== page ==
877-776-2004 Ext 555 swopbehindbars@gmail.com

Creating Community for Incarcerated Sex Workers

A chapter of the Sex Workers Outreach Project (SWOP)

Mission Statement

SWOP Behind Bars uses a harm reduction framework to offer various resources, community-building projects, educational programs, and advocacy to end violence and stigma against sex workers in the criminal justice system.  This includes those currently incarcerated and those seeking re-entry services.

The SBB Community Support Line

If you are in trouble in North America, call us and we can help you get access to what you need.

1-877-776-2004, extension 1  

Chat for Support 

This feature is designed to give our community members an opportunity to engage with peer support quickly and privately.  Simply click on the floating red icon on the bottom right of our website and you will be connected with an agent who will be happy to answer questions or assist you in finding the resources you need.  This feature was launched right after the COVID 19 crisis began, and has been a great success in reaching folks that don’t have access to a phone or prefer to text. 

Our Blog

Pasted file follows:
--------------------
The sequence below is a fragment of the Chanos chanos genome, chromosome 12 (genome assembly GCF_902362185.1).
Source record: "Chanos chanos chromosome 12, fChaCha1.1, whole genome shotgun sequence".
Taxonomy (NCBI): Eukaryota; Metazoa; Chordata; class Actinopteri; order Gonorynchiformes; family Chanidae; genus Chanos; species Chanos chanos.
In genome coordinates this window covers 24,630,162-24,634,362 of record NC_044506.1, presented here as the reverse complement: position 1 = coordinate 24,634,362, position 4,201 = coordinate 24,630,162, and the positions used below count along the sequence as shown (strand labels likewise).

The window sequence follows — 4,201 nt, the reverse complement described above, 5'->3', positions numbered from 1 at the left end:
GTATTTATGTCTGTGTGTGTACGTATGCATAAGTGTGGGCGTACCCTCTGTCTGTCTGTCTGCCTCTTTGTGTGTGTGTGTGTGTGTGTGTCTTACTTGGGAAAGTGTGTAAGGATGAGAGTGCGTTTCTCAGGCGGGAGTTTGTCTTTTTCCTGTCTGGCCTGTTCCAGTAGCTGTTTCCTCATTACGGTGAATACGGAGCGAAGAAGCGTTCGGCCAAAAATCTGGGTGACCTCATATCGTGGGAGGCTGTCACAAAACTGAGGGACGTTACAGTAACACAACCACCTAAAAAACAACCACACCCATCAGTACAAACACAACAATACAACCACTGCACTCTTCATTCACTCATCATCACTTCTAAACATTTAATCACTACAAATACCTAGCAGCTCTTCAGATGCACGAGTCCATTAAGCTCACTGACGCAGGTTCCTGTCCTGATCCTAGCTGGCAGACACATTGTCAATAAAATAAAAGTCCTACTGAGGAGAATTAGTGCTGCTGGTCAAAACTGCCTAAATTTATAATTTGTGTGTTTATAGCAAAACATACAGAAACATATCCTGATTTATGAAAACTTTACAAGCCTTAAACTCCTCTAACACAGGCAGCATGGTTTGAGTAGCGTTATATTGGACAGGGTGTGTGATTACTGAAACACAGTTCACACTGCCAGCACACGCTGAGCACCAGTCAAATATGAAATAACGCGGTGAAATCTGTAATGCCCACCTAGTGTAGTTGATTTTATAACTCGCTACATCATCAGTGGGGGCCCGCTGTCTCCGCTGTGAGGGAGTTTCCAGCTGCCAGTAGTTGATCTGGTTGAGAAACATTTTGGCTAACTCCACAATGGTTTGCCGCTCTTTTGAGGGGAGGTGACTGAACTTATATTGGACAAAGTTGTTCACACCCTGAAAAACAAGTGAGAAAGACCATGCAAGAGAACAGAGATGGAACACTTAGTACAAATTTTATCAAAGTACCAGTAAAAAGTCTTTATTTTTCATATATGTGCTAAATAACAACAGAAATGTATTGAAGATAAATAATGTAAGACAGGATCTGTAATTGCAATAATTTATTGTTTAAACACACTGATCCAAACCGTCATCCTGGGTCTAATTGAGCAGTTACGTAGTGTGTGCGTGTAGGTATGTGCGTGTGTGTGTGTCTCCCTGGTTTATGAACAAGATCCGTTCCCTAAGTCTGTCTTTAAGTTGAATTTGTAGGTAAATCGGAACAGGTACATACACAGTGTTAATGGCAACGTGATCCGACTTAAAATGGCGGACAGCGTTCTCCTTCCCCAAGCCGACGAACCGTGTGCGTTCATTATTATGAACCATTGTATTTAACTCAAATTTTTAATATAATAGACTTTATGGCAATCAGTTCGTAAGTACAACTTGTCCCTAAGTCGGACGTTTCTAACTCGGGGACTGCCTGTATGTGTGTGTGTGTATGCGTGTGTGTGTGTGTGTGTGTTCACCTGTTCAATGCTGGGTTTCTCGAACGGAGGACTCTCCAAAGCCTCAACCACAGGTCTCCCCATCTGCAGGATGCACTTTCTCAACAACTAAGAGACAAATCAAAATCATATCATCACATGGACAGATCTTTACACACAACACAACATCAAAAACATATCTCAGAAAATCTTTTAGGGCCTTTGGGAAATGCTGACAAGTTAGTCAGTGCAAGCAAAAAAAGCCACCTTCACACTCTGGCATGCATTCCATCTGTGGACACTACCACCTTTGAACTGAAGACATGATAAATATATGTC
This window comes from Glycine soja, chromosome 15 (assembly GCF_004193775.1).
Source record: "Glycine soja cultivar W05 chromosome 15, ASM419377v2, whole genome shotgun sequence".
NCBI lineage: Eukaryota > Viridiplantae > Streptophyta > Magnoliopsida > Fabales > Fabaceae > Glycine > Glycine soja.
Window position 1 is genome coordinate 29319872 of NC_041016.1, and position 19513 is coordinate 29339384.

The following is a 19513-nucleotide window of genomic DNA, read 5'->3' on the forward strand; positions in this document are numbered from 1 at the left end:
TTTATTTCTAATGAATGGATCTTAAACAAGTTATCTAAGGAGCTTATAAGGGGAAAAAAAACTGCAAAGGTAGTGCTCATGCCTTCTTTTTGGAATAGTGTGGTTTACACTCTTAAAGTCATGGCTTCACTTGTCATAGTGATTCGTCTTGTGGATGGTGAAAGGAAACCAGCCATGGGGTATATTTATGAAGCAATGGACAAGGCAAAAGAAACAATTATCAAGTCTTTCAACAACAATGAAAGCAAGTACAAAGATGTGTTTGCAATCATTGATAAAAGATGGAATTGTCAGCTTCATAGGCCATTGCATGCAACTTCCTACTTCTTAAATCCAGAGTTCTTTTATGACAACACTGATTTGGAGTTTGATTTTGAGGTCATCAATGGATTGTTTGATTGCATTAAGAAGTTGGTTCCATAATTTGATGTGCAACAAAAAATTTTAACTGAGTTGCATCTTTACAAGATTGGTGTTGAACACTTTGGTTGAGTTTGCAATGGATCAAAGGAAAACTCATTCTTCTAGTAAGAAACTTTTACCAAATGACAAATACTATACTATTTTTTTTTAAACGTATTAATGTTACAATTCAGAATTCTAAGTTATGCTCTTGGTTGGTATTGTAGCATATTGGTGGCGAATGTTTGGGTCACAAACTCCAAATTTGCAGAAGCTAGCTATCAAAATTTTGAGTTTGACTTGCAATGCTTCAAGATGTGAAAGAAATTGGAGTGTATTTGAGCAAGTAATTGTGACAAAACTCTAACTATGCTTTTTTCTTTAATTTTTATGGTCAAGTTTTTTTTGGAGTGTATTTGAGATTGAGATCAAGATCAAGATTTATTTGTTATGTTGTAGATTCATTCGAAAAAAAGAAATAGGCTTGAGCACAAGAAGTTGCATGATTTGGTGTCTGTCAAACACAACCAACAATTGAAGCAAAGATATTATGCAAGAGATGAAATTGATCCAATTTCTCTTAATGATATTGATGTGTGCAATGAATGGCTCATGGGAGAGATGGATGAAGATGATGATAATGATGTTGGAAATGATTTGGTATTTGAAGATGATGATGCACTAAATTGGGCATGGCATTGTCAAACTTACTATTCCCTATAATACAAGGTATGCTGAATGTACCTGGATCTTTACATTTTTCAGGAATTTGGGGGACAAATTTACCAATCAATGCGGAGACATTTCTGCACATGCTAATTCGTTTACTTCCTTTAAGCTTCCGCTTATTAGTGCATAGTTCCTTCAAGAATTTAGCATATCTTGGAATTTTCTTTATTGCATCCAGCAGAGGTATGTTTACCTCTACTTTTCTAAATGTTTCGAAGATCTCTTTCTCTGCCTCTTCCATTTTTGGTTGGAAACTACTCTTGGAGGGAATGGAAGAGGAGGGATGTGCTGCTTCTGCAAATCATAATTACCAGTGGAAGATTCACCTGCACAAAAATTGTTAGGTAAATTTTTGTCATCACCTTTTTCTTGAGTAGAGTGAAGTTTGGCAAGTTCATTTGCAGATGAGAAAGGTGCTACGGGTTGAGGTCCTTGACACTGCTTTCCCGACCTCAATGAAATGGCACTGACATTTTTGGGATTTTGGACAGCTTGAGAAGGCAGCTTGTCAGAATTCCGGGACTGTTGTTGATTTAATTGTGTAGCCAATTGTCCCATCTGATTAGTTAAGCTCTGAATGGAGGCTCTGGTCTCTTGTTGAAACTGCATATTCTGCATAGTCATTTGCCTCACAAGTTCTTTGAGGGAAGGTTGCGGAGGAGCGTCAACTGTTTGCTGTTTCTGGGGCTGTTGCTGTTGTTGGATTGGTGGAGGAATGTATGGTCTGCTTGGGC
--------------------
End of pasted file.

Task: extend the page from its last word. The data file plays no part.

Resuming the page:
2021 Sex Worker Super Bowl Bail Out

The Super Bowl/Sex Trafficking myths come back every year and even though they have been debunked thoroughly by multiple reliable resources, there are 100's of anti trafficking advocates in Tampa right now, hunting Sex Workers and their clients! We are fighting back...

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Youth Collaboratory Research Study for Young People

We are partnering with young people through Youth Collaboratory to conduct a research study. You are invited to take an anonymous online survey aimed at understanding how service providers can help increase young people’s comfort in talking about sex trading. At the...

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Sex Worker Safety IS Human Trafficking Prevention

When I first began working in the anti-trafficking movement, I had a decade of experience working as a rape crisis center responder. I was familiar with trauma-informed care, non-judgmental provision of services, and the ways in which victim-blaming, rape culture, and...

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